Skip to comments.Anglican Bishops Urge Split
Posted on 11/11/2005 4:16:16 PM PST by sionnsar
PITTSBURGH -- An international panel of Anglican bishops called upon a gathering of their conservative American counterparts Friday to split from the rest of the U.S. Episcopal Church.
"Yes, we will stand with you as long as you remain faithful, biblical, evangelical and orthodox," said Bishop Datuk Yong Ping Chung, who represents South East Asia.
The seven bishops from Africa, the West Indies, and Asia spoke at the Hope and a Future Conference organized by the Anglican Communion Network.
The network is headed by Pittsburgh's Episcopal Bishop Robert W. Duncan. He helped form the group in 2003 after the Episcopal Church in the United States consecrated an openly gay priest, Gene Robinson, as bishop of New Hampshire and gave tacit approval to blessing services for same-sex couples.
Although Duncan's group represents a minority of Episcopalians in the 2.3 million-member American church, his group's views are shared by a majority of bishops in the 77 million-member worldwide Anglican Communion, said Douglas LeBlanc, spokesman for Duncan's Anglican Communion Network.
Duncan opened the conference, which runs through Saturday, by drawing a line between the beliefs held by his group and the leaders of the American church.
"These departures are a symptom of a deeper problem, which is the diminution of the authority of Holy Scripture," Duncan said.
Supporters of church policy on gays, meanwhile, have labeled Duncan and his backers as "neo-Puritan" Protestant fundamentalists.
Question: after the schism occurs, ( and it will occur) what happens to the AofC?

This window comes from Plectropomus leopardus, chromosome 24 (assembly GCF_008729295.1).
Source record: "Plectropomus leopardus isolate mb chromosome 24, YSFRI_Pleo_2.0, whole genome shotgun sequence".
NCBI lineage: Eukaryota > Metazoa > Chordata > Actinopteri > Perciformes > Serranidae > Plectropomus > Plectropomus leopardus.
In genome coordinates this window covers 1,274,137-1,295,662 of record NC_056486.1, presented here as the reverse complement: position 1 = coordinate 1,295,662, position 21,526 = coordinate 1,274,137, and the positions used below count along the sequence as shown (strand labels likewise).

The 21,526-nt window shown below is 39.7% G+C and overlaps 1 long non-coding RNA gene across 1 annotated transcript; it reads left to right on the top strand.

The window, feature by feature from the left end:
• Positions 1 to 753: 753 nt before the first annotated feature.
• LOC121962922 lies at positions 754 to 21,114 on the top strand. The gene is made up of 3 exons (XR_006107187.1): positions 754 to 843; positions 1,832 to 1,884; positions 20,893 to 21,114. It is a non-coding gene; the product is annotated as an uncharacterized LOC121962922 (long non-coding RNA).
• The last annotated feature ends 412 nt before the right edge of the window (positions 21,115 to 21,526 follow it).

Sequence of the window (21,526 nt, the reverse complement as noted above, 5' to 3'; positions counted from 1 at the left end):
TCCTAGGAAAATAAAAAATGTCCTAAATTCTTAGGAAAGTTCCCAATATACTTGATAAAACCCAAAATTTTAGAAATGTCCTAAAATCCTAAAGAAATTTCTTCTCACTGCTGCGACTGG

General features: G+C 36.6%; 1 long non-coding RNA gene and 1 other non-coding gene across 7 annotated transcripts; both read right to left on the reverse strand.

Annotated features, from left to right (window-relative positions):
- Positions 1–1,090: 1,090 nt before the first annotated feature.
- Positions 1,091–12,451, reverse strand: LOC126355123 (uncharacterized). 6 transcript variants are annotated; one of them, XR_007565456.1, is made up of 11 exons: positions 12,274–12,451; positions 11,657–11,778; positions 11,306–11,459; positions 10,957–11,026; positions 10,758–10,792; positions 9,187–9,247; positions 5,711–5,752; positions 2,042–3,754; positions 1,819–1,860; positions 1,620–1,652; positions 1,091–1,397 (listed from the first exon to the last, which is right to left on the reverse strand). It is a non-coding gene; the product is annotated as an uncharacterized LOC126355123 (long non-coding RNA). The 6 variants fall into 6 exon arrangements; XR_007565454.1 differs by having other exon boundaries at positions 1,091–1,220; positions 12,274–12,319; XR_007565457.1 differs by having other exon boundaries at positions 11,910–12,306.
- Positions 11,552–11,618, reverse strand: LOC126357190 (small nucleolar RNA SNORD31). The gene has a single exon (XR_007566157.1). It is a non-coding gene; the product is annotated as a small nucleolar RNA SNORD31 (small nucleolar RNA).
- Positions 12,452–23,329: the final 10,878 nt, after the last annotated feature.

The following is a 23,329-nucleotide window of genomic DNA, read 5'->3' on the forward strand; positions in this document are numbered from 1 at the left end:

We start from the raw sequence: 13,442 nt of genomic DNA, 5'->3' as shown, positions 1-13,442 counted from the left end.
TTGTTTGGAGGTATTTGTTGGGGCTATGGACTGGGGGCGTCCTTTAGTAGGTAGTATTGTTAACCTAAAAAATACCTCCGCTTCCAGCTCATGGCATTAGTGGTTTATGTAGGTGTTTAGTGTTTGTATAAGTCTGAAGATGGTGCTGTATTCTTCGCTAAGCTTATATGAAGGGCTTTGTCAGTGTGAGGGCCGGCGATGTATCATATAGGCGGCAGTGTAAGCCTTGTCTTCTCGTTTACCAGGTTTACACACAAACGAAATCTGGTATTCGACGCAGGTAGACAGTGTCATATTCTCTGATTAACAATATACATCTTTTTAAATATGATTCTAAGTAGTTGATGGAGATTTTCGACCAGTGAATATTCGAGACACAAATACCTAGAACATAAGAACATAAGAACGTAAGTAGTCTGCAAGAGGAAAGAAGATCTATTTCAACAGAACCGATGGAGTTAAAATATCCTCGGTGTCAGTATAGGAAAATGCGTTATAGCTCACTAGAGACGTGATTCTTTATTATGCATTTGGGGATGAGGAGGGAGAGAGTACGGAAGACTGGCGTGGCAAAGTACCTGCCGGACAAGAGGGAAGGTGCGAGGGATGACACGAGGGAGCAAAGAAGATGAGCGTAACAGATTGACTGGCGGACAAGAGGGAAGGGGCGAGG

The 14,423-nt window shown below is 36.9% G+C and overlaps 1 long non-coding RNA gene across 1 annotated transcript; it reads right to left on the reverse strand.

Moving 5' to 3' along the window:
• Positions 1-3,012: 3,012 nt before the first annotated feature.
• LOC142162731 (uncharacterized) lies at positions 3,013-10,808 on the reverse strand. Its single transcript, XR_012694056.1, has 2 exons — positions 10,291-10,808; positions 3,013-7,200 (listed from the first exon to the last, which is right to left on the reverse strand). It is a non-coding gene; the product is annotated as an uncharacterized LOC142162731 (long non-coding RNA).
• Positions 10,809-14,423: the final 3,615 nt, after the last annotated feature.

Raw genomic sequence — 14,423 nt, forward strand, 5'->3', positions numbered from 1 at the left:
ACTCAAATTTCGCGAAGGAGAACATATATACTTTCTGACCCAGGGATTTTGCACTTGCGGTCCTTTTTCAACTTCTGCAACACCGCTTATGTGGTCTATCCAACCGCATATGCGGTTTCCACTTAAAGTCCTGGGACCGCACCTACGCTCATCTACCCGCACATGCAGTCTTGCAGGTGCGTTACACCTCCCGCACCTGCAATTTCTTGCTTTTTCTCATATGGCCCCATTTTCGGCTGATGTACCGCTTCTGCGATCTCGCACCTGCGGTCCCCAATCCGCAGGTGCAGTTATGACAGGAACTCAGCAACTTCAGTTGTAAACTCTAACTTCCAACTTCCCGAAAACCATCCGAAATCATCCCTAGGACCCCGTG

Puritan is not a bad term. I glory in it when I'm called a Puritan, as I am very proud of my New England Yankee forebears...
Was that from before they moved to New York and before the Red Sox?
Not that there's anything wrong with that.
Might Anglican be a good alternative for those thinking that some of the other Protestant churches are becoming too liberal?
Admittedly my perspective is that if an outsider, but it looks to me as if the Anglican church is the most liberal of them all. That's why morally upright Anglicans are deserting the church in droves. Some are going to conservative breakaway groups, while others are converting to Catholic or Eastern Orthodox.
Conservative holdouts (individuals and local congregations) exist in all branches of Protestantism, but the hardcore Bible-believing Evangelicals are the only group that's more or less CONSISTENTLY morally conservative. And they tend to be very "low church", whereas most Anglicans are more "high church" (liturgical worship, etc) which may explain why they are more comfortable as Catholics or Orthodox.
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